Guest speaker James Doggette Jr. prays for people who walked to the front to surrender their lives to God at the Bethel Seventh-day Adventist Church in St. Croix. [Photo: Caribbean Union Conference]

Two-week series in four venues is not being livestreamed for a reason, leaders say.

April 7, 2024 | Christiansted, St. Croix, U.S. Virgin Islands | Marcos Paseggi, Adventist Review

When the coordinating team of the Impact 24 evangelistic series in St. Croix, US Virgins Islands, defined how the March 30-April 13 initiative would take place, everyone agreed on one thing: the meetings would not be livestreamed.

At first, many thought it was a mistake. After the COVID-19 pandemic, hybrid online/in-person events became the preferred way of rolling out church events, regional leaders acknowledged. Many local and regional church members didn’t like the idea of no livestream. “My phone would not stop with calls and messages from church members protesting our decision,” North Caribbean Conference president Desmond James said.

The Bethel Adventist church is one of the four venues selected for the Impact 24 “Your Journey to Joy” evangelistic series in St. Croix, March 30-April 13. [Photo: Marcos Paseggi, Adventist Review]

But the organizing team, which comprises leaders from the General Conference Treasury, Inter-American Division, Caribbean Union, North Caribbean Conference, and local pastors, stayed firm. “We wanted people to leave their homes and come to church to listen to the Word, be prayed for, and make connections with other guests and members,” they explained. “We wanted to acknowledge their effort to come and motivate church members to invite and bring a relative, neighbor, or friend.”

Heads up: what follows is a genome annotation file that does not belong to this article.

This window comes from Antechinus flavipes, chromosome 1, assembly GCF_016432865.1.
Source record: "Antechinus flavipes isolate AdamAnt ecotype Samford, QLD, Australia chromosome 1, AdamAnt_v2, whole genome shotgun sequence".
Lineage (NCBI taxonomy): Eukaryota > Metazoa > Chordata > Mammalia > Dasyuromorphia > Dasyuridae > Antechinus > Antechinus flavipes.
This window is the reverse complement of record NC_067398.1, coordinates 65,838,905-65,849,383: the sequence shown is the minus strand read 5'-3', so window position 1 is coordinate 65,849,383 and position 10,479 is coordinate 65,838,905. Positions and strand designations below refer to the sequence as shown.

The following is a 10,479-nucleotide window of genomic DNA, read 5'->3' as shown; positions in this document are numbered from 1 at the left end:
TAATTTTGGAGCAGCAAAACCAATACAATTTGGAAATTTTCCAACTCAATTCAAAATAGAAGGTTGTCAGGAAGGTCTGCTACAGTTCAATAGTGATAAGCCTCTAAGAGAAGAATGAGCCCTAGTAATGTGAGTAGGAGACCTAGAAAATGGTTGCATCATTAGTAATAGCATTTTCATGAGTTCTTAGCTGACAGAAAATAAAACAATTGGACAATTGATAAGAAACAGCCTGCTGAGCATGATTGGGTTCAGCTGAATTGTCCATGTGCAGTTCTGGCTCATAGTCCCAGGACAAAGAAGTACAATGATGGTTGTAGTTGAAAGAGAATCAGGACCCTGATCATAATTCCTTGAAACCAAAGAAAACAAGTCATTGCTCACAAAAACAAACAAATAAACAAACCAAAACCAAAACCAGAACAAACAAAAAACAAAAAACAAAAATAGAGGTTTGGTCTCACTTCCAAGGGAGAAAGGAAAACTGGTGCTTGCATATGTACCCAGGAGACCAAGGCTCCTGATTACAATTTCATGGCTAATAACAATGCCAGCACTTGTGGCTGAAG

The launch of the series at the Bethel Seventh-day Adventist Church on March 30 attracted dozens of visitors, including U.S. Congresswoman Stacey E. Plaskett. Plaskett, who represents the At-Large Congressional District of the United States Virgin Islands in the House of Representatives, is serving her fifth term in Congress.

A praise team at the Bethel Seventh-day Adventist Church leads moments of worship through music at the first evening meeting of the Impact 24 series in St. Croix on March 31. [Photo: Marcos Paseggi, Adventist Review]

And a day later, the Bethel church was ready to welcome guests to the first evening meeting of the series. The congregation is one of the four venues where guest preachers will share the Word of God under the theme “Your Journey to Joy.”

Inviting Them to Attend

Anna Barnes is one of the church members who took to heart inviting other people to the series. “I invited my neighbor, and she is here with me,” Barnes said. “I also brought my daughters, who are not church members, and one of my grandchildren also decided to come along.” Before the preaching of James Doggette Jr., who is director of young adult ministry at the Lake Region Conference in the United States, Barnes was recognized with a special gift for being the person who brought the most guests to the meeting that evening.

Speaker James Doggette Jr. asks people to show with their hands their renewed commitment with God. [Photo: Caribbean Union Conference]